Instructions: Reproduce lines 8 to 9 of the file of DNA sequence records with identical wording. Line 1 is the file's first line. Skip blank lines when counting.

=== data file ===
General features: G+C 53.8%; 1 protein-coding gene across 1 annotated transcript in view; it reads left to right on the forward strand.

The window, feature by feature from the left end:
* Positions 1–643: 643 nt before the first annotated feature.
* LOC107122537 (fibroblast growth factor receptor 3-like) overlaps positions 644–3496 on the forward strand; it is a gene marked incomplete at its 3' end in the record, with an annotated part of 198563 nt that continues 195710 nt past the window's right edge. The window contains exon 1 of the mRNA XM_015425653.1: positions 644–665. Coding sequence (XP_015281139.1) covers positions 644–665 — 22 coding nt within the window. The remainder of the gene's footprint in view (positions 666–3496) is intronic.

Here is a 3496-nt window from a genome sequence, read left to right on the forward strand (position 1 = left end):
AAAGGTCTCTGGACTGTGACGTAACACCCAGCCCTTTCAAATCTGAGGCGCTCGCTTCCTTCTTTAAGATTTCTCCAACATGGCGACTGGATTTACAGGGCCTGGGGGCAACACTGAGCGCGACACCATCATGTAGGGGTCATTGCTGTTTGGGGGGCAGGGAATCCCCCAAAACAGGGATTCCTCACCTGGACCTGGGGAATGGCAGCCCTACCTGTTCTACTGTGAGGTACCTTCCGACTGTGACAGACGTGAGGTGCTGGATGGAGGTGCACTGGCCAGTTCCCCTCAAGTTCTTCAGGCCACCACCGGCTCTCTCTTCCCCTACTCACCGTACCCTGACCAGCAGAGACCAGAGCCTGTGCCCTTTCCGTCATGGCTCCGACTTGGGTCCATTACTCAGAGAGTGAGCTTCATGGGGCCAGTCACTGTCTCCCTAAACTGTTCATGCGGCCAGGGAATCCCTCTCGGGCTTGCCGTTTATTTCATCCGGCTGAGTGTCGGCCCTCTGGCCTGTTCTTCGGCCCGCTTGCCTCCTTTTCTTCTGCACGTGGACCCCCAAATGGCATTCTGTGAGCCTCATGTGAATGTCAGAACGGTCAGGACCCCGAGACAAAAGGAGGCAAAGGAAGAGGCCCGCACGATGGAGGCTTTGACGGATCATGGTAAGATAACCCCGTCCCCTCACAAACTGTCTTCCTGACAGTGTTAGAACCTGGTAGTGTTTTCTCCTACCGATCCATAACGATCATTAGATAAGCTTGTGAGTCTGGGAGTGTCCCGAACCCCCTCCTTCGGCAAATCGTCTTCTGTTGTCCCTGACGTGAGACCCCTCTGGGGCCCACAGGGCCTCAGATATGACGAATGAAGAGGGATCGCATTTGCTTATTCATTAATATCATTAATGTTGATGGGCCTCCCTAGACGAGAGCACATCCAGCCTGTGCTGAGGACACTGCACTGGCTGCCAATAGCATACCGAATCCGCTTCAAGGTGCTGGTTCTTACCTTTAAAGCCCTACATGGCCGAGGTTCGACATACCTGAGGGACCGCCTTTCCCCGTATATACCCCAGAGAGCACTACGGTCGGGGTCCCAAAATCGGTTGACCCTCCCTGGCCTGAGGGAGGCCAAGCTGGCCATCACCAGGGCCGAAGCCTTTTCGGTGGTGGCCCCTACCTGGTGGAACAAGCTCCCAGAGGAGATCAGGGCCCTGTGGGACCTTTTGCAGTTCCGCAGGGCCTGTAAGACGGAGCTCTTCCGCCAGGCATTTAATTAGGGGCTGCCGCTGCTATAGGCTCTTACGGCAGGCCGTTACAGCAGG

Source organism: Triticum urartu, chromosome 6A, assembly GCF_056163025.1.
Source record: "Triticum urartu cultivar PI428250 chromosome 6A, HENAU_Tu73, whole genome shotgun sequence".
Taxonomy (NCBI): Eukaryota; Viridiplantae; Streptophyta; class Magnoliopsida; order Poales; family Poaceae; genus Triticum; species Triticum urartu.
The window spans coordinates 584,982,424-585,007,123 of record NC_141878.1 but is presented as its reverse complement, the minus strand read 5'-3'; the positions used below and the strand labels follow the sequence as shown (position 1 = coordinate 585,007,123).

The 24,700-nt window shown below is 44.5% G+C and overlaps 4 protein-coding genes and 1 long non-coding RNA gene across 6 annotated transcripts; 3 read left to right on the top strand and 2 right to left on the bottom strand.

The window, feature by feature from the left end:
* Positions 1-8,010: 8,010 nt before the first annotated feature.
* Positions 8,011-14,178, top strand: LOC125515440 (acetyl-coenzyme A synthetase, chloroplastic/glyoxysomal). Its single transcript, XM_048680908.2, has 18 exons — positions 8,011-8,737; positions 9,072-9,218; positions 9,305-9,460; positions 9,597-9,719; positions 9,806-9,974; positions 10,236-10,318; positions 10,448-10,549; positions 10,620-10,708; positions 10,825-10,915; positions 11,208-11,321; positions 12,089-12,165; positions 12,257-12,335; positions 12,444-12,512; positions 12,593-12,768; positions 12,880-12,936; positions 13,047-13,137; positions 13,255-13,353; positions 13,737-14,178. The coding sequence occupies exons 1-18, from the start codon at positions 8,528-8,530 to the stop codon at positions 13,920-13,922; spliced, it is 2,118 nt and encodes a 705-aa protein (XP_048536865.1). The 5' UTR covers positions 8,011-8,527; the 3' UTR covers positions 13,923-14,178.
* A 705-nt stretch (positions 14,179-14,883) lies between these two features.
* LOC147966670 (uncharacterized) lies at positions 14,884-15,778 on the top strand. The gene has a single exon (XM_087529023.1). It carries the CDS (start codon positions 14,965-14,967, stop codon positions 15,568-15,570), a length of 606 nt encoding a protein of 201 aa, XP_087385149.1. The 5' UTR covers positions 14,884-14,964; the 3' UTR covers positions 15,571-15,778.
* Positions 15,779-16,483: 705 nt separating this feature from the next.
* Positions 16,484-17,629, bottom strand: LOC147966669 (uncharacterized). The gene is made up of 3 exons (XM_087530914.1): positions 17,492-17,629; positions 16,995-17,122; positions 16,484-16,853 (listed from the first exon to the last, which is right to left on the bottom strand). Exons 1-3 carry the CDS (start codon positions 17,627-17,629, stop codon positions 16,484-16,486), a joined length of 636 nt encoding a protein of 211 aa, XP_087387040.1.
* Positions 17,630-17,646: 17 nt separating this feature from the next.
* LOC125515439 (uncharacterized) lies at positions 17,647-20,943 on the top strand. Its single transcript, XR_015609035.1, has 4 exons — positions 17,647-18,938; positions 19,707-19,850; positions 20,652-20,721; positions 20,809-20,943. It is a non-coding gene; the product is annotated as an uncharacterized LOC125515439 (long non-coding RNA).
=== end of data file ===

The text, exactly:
Source record: "Triticum urartu cultivar PI428250 chromosome 6A, HENAU_Tu73, whole genome shotgun sequence".
Taxonomy (NCBI): Eukaryota; Viridiplantae; Streptophyta; class Magnoliopsida; order Poales; family Poaceae; genus Triticum; species Triticum urartu.